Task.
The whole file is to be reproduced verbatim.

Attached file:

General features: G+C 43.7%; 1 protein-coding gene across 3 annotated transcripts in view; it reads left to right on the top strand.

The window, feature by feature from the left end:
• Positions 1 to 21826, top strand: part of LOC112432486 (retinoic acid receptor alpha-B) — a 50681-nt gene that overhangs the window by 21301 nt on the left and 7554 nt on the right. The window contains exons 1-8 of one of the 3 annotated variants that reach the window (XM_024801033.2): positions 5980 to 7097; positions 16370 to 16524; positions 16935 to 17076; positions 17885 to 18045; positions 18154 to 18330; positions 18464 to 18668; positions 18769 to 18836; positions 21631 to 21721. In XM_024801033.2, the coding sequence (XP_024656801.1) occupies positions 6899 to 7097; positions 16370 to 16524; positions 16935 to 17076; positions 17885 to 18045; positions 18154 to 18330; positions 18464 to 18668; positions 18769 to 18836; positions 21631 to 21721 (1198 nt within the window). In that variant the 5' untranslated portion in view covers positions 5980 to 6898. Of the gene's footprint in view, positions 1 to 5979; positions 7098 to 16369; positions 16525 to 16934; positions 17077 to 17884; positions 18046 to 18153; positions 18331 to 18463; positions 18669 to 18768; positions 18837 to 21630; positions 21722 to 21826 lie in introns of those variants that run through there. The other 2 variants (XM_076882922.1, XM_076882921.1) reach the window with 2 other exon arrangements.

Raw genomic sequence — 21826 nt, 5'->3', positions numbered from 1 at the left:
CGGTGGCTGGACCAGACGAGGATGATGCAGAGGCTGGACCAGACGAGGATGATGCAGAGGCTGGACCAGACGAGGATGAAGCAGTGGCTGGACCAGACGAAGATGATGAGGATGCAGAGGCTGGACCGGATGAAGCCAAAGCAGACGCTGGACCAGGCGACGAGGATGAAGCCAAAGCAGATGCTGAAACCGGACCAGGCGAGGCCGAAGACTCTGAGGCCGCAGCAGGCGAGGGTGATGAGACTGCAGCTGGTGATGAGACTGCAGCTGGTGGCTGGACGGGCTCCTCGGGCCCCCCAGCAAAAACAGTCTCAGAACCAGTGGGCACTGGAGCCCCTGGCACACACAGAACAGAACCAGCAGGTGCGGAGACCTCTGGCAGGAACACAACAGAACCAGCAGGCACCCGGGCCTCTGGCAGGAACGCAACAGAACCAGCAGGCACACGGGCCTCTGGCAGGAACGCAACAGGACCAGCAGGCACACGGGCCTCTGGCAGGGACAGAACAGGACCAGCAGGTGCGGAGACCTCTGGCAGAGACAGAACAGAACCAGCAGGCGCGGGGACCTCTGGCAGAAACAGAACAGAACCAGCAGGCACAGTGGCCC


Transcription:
General features: G+C 43.7%; 1 protein-coding gene across 3 annotated transcripts in view; it reads left to right on the top strand.

The window, feature by feature from the left end:
• Positions 1 to 21826, top strand: part of LOC112432486 (retinoic acid receptor alpha-B) — a 50681-nt gene that overhangs the window by 21301 nt on the left and 7554 nt on the right. The window contains exons 1-8 of one of the 3 annotated variants that reach the window (XM_024801033.2): positions 5980 to 7097; positions 16370 to 16524; positions 16935 to 17076; positions 17885 to 18045; positions 18154 to 18330; positions 18464 to 18668; positions 18769 to 18836; positions 21631 to 21721. In XM_024801033.2, the coding sequence (XP_024656801.1) occupies positions 6899 to 7097; positions 16370 to 16524; positions 16935 to 17076; positions 17885 to 18045; positions 18154 to 18330; positions 18464 to 18668; positions 18769 to 18836; positions 21631 to 21721 (1198 nt within the window). In that variant the 5' untranslated portion in view covers positions 5980 to 6898. Of the gene's footprint in view, positions 1 to 5979; positions 7098 to 16369; positions 16525 to 16934; positions 17077 to 17884; positions 18046 to 18153; positions 18331 to 18463; positions 18669 to 18768; positions 18837 to 21630; positions 21722 to 21826 lie in introns of those variants that run through there. The other 2 variants (XM_076882922.1, XM_076882921.1) reach the window with 2 other exon arrangements.

Raw genomic sequence — 21826 nt, 5'->3', positions numbered from 1 at the left:
CGGTGGCTGGACCAGACGAGGATGATGCAGAGGCTGGACCAGACGAGGATGATGCAGAGGCTGGACCAGACGAGGATGAAGCAGTGGCTGGACCAGACGAAGATGATGAGGATGCAGAGGCTGGACCGGATGAAGCCAAAGCAGACGCTGGACCAGGCGACGAGGATGAAGCCAAAGCAGATGCTGAAACCGGACCAGGCGAGGCCGAAGACTCTGAGGCCGCAGCAGGCGAGGGTGATGAGACTGCAGCTGGTGATGAGACTGCAGCTGGTGGCTGGACGGGCTCCTCGGGCCCCCCAGCAAAAACAGTCTCAGAACCAGTGGGCACTGGAGCCCCTGGCACACACAGAACAGAACCAGCAGGTGCGGAGACCTCTGGCAGGAACACAACAGAACCAGCAGGCACCCGGGCCTCTGGCAGGAACGCAACAGAACCAGCAGGCACACGGGCCTCTGGCAGGAACGCAACAGGACCAGCAGGCACACGGGCCTCTGGCAGGGACAGAACAGGACCAGCAGGTGCGGAGACCTCTGGCAGAGACAGAACAGAACCAGCAGGCGCGGGGACCTCTGGCAGAAACAGAACAGAACCAGCAGGCACAGTGGCCC